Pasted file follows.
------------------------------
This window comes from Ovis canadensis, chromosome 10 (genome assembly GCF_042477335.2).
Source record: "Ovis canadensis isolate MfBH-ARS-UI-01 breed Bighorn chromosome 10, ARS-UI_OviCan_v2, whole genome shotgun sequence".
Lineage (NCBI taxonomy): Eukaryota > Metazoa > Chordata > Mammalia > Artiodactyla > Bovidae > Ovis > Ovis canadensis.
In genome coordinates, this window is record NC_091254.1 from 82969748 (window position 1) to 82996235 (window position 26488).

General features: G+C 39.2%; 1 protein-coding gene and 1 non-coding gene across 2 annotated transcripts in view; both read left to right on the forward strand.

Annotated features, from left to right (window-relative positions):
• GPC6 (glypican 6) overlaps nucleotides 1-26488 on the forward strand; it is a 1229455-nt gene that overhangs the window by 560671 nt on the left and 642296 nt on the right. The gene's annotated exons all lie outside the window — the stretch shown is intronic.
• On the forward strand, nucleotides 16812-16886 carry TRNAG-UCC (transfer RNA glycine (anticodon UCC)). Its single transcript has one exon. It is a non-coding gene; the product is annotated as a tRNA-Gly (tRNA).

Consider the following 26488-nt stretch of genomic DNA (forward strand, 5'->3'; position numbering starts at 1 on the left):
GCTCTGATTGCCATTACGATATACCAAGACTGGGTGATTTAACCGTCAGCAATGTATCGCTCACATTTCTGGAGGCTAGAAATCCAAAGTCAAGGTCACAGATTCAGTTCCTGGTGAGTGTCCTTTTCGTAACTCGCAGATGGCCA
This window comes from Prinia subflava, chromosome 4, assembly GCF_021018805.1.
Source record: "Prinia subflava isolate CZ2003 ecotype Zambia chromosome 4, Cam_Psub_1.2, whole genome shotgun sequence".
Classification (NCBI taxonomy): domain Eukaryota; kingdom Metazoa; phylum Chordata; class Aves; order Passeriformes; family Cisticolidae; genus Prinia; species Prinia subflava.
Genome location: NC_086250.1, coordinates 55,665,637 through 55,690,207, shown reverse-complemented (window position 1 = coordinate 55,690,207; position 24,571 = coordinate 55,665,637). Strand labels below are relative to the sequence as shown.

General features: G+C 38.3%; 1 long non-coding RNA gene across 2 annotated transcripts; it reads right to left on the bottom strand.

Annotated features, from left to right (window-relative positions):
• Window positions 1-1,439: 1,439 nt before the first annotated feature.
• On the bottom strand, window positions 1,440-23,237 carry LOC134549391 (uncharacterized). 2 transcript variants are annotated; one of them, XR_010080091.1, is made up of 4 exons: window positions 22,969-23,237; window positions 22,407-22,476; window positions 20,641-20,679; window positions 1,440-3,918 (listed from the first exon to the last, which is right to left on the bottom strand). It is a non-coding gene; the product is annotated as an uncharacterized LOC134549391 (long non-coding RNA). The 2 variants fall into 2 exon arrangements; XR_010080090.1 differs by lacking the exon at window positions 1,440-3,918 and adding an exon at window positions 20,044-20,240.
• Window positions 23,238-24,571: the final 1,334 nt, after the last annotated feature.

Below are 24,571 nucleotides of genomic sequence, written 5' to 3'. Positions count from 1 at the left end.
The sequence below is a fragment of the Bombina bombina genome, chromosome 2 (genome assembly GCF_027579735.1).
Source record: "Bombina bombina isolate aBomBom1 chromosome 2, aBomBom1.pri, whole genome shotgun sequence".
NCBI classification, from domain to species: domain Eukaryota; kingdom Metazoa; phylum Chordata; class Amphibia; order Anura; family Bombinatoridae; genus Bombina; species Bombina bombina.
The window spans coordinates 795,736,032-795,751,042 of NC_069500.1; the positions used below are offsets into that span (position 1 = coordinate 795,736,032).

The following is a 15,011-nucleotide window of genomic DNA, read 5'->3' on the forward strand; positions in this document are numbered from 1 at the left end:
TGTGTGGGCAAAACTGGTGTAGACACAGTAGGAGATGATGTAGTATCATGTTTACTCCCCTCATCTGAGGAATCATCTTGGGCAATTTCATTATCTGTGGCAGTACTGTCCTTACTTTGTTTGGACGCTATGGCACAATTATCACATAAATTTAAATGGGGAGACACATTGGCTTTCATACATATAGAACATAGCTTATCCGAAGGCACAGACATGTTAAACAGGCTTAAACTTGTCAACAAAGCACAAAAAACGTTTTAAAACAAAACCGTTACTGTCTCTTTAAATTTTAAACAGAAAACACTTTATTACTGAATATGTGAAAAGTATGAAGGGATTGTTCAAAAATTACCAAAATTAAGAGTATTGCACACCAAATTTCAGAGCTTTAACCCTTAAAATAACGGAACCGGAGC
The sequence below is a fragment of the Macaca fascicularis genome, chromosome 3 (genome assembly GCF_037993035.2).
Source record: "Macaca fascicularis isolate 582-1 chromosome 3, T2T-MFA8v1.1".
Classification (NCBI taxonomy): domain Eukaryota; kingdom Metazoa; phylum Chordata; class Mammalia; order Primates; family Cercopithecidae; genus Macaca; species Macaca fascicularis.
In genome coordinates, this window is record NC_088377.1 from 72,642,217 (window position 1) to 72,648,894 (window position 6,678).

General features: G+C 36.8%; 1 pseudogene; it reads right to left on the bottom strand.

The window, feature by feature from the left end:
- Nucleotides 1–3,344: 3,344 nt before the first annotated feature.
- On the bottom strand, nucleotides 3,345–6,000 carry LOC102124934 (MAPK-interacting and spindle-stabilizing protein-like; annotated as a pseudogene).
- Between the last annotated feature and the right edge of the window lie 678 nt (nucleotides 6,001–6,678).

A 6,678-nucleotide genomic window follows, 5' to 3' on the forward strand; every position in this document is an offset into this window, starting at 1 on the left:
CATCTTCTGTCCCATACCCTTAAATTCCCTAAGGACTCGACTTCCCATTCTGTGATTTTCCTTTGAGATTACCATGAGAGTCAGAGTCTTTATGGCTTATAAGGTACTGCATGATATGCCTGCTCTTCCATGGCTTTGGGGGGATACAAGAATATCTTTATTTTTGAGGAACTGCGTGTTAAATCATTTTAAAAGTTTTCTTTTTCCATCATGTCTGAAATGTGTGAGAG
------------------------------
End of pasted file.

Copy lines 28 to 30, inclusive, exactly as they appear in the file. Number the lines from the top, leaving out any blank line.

Source record: "Macaca fascicularis isolate 582-1 chromosome 3, T2T-MFA8v1.1".
Classification (NCBI taxonomy): domain Eukaryota; kingdom Metazoa; phylum Chordata; class Mammalia; order Primates; family Cercopithecidae; genus Macaca; species Macaca fascicularis.
In genome coordinates, this window is record NC_088377.1 from 72,642,217 (window position 1) to 72,648,894 (window position 6,678).